Two examples from the Sunday game against Australia struck Ramesh and I as we relived that knock over a dozen or so beers. The first relates to the fifth over of the Indian innings — Kohli’s first. Josh Hazelwood bowled the third ball of that over, the second to Kohli, on off. A delicate shimmy got the batsman across his stumps; he let the ball come on to him and, when it was directly below the eye-line, a deft flick of the wrist sped the ball through the infield to the mid-wicket fence.
That is not the place to bowl to him, said Nasser Hussain, then on commentary duty. You have to drag Kohli across to the fourth or even fifth stump; you have to make him reach for the ball. In making that observation, Nasser was drawing on Kohli’s past — the strategy of making the batsman ‘fetch’ had worked for England in England; bowlers as different as the Kiwi Hamish Bennet and Bangladesh’s Rubel Hossain (in the 2015 World Cup) had used the wide line effectively to take out Kohli early, and cheap.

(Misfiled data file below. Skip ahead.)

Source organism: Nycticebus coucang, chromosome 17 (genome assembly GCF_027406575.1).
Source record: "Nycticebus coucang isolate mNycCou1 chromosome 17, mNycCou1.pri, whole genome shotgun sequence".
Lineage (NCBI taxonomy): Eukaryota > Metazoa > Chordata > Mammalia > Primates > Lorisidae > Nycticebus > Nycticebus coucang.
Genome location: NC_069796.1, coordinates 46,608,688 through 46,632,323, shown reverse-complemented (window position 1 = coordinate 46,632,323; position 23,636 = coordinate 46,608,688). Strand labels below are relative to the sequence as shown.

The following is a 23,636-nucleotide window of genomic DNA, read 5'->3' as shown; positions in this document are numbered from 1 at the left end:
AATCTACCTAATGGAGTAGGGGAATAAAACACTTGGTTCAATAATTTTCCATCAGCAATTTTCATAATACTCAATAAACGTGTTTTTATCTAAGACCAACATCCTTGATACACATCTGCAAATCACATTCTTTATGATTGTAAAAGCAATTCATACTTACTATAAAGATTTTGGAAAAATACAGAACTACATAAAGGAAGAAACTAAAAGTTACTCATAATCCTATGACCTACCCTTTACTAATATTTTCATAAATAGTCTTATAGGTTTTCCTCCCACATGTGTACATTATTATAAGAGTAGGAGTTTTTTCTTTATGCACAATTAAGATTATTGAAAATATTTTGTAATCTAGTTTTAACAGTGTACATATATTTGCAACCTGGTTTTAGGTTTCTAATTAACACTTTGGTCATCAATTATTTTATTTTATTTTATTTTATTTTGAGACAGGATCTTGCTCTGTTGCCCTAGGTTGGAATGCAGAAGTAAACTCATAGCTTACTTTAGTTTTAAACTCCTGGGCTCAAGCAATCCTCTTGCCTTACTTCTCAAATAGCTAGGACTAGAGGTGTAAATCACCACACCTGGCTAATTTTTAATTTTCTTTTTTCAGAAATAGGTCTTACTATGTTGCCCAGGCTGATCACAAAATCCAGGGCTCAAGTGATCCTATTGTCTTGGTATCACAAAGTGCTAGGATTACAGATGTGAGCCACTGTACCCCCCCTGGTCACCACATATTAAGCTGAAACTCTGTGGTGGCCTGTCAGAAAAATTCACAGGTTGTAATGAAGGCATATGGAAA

That’s where the “thinking cricketer” comes in. Kohli worked on his stance, altered it so his feet are closer together. The space he thus freed up in the crease allows him to get closer to the ball, and more on top of it — qualities you noticed during the Asia Cup in that brief, electric confrontation with Mohammed Amir. The returning Pakistan paceman, in the midst of a dream spell, tested Kohli out both ways — with the one wide and leaving the bat, and the other one, also wide, but cutting back in sharply. Kohli left the former, and had both time and space to play out the latter.